At present, there is more clash than fusion. This is because of the way in which the Western “defending democracy” narrative is being deployed. At issue is not simply that European countries and the United States are seeking to deepen cooperation with other democracies, but the nature of the deeper partnerships sought, how they are to operate, and what they are to be used for. The Western democracies may be more committed to using robust means to defend themselves, but this is not the same as promoting democracy globally. For now, the “defending democracy” focus is mainly about democracies protecting themselves with more determination and far less about extending the political rights of citizens around the world.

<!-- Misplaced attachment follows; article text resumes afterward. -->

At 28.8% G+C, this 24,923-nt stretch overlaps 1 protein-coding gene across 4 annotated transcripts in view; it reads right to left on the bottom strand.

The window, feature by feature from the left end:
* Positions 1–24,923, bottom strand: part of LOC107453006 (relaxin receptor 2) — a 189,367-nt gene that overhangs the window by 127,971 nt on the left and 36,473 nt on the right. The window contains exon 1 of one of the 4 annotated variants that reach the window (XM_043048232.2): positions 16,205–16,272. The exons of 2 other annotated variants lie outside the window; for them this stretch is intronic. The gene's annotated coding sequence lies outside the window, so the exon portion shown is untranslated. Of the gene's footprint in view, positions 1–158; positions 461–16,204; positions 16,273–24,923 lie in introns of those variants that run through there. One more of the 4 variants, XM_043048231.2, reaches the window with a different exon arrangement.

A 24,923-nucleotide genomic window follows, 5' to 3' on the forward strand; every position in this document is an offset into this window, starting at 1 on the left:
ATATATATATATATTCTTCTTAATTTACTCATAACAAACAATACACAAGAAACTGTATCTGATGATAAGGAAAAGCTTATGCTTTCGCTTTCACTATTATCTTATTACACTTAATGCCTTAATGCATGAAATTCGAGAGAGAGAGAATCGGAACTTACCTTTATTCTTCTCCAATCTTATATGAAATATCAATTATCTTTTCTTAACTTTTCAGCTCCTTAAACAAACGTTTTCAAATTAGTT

A harder-edged Western strategy against Russia is far from being the same as a strategy for democracy. The democracy-versus-autocracy framing is taking shape as a mobilizing narrative for strategic policies—like efforts to end dependence on Russian fossil fuels or to increase European security spending—that are not driven by an ideological commitment to supporting democracy as such. The whole terminology of “defending democracy” is being stretched extremely wide and applied to any policy in some manner related to Western nations defending their own interests.
While such a wide rhetorical framing is important, a more coherent fusion between geostrategy and democracy would require Western states significantly to increase their diplomatic efforts and resources specifically for supporting democratic norms. The need to support democrats in autocratic countries is not the same thing as geopolitical rivalry against autocratic governments.